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Unity Technologies and film studio Lionsgate have created a virtual reality advertisement for the launch of the Jigsaw horror film, and an analysis shows that, no surprise, a horror VR experience can really rattle your emotions.

Unity created a VR experience to serve as an advertisement for the film, which debuted in late October. It used the Unity game engine to create the interactive ad, where you are tied down in a room in a horror setting. A creepy clown says to you in a video that you have a big decision to make in one minute. You can pull a lever toward yourself and save yourself, or you can push it away, which will cause spinning saw blades to slice into you and kill you. But if you save yourself, a friend who is behind you will get sawed instead.

Unity created a virtual room based on an ad format created by the Interactive Advertising Bureau. The ads ran inside Samsung’s Internet for VR app and Spiraloid’s Nanite Fulcrum VR app on the Oculus Rift.

Using Isobar’s Mindsight Technology, Lionsgate and Unity measured the physical and emotional response of the VR ad.


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Above: The Jigsaw film’s VR app can show you a comic book experience in VR.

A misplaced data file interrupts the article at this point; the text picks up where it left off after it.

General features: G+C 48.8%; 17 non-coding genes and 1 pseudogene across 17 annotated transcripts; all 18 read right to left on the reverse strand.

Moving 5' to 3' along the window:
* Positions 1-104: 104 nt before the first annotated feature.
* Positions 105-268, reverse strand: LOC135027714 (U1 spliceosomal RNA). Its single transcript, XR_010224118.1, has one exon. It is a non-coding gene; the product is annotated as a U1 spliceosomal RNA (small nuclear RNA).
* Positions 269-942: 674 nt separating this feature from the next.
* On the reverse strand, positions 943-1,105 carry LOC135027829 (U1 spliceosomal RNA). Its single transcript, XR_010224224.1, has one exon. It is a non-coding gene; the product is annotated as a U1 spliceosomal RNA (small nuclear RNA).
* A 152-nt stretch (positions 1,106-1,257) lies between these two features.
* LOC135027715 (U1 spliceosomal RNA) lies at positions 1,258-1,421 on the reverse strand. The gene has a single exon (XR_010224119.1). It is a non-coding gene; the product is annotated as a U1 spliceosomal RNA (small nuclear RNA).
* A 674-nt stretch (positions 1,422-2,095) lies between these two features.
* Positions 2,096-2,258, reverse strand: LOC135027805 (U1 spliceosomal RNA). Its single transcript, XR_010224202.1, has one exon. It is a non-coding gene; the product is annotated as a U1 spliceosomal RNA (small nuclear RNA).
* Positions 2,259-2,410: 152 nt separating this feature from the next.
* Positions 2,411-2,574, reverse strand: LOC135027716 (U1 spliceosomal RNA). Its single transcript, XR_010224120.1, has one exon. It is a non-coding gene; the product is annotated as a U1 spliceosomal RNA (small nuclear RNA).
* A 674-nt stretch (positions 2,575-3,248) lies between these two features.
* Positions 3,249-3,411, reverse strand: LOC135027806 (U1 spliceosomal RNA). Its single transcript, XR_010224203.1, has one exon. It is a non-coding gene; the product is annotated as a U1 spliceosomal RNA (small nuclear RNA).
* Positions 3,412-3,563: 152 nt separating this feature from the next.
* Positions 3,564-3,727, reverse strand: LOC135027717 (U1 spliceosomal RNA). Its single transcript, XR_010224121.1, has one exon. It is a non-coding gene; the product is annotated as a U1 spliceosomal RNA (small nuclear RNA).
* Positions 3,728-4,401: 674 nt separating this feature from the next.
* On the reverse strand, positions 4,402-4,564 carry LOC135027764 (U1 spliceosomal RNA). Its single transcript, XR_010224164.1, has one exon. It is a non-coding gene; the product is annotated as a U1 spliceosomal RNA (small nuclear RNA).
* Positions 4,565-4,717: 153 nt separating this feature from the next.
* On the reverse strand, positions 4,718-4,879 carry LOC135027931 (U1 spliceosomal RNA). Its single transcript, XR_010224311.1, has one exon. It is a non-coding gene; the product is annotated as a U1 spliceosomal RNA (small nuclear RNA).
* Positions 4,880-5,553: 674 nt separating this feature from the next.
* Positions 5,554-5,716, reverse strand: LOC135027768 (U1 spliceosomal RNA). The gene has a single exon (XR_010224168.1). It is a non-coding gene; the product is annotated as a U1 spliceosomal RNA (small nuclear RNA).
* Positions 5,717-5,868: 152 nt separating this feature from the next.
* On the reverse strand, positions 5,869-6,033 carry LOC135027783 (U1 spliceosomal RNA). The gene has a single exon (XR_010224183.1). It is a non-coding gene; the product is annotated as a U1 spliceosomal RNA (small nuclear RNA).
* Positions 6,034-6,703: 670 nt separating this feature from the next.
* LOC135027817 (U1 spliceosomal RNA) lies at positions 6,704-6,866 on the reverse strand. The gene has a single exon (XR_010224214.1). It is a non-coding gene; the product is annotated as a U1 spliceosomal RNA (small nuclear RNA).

Image Credit: Unity/Lionsgate

Once inside the VR app, people were drawn into the advertisement with very high completion rates. About 70 percent completed a 30-second trailer that appeared at the end of the VR experience. Other kinds of skippable videos have about a 12 percent completion rate. That means the VR experience was almost six times more engaging.

The ad campaign ran over 14 days from October 23 to November 6. Unity’s Virtual Room ad reached 175,000 unique users, and 13.5 percent chose to engage with the experience. Those who experienced it watched it 1.6 times. By comparison, a promotional banner ad received a 3.7-percent click-through rate.

The intent was to inspire fear and excitement. Isobar’s results showed that those who went through the VR experienced substantially greater emotional arousal or engagement as indicated by biometric evaluation. That included an elevated heart rate (up 24 percent), heightened galvanic skin response, or sweating, (up 44 percent peaks per minute), and increased muscle activation (more than three times) associated with smiling.

These statistics were for people who went through the entire VR experience, not just those who saw the trailer in VR.

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